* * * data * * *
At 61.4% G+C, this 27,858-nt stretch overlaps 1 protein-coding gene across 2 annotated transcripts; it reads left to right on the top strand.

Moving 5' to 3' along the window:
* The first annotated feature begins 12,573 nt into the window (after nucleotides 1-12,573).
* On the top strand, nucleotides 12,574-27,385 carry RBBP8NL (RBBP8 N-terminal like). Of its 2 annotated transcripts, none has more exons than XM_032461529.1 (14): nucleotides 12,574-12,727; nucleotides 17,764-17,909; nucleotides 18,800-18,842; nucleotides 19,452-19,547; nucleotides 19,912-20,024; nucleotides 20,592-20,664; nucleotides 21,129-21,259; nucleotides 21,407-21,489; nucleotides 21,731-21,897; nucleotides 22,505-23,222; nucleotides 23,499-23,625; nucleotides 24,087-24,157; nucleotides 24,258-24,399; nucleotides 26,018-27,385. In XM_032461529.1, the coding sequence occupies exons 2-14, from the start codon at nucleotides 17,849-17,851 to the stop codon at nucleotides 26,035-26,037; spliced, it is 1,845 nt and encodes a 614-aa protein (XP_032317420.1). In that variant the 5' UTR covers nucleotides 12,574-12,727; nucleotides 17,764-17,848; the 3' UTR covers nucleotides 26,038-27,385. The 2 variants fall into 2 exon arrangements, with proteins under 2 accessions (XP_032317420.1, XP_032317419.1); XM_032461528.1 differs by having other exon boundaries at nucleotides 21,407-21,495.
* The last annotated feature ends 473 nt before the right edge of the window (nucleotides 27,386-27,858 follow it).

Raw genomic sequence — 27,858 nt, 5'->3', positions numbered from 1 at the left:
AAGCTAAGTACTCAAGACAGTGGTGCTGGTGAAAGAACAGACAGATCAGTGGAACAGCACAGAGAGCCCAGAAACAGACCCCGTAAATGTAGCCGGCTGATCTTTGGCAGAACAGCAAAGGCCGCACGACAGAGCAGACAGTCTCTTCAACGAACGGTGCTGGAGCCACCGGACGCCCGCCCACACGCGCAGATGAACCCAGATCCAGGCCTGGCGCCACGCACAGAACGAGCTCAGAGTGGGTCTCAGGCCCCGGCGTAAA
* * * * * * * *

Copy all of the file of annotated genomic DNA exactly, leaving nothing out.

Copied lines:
At 61.4% G+C, this 27,858-nt stretch overlaps 1 protein-coding gene across 2 annotated transcripts; it reads left to right on the top strand.

Moving 5' to 3' along the window:
* The first annotated feature begins 12,573 nt into the window (after nucleotides 1-12,573).
* On the top strand, nucleotides 12,574-27,385 carry RBBP8NL (RBBP8 N-terminal like). Of its 2 annotated transcripts, none has more exons than XM_032461529.1 (14): nucleotides 12,574-12,727; nucleotides 17,764-17,909; nucleotides 18,800-18,842; nucleotides 19,452-19,547; nucleotides 19,912-20,024; nucleotides 20,592-20,664; nucleotides 21,129-21,259; nucleotides 21,407-21,489; nucleotides 21,731-21,897; nucleotides 22,505-23,222; nucleotides 23,499-23,625; nucleotides 24,087-24,157; nucleotides 24,258-24,399; nucleotides 26,018-27,385. In XM_032461529.1, the coding sequence occupies exons 2-14, from the start codon at nucleotides 17,849-17,851 to the stop codon at nucleotides 26,035-26,037; spliced, it is 1,845 nt and encodes a 614-aa protein (XP_032317420.1). In that variant the 5' UTR covers nucleotides 12,574-12,727; nucleotides 17,764-17,848; the 3' UTR covers nucleotides 26,038-27,385. The 2 variants fall into 2 exon arrangements, with proteins under 2 accessions (XP_032317420.1, XP_032317419.1); XM_032461528.1 differs by having other exon boundaries at nucleotides 21,407-21,495.
* The last annotated feature ends 473 nt before the right edge of the window (nucleotides 27,386-27,858 follow it).

Raw genomic sequence — 27,858 nt, 5'->3', positions numbered from 1 at the left:
AAGCTAAGTACTCAAGACAGTGGTGCTGGTGAAAGAACAGACAGATCAGTGGAACAGCACAGAGAGCCCAGAAACAGACCCCGTAAATGTAGCCGGCTGATCTTTGGCAGAACAGCAAAGGCCGCACGACAGAGCAGACAGTCTCTTCAACGAACGGTGCTGGAGCCACCGGACGCCCGCCCACACGCGCAGATGAACCCAGATCCAGGCCTGGCGCCACGCACAGAACGAGCTCAGAGTGGGTCTCAGGCCCCGGCGTAAA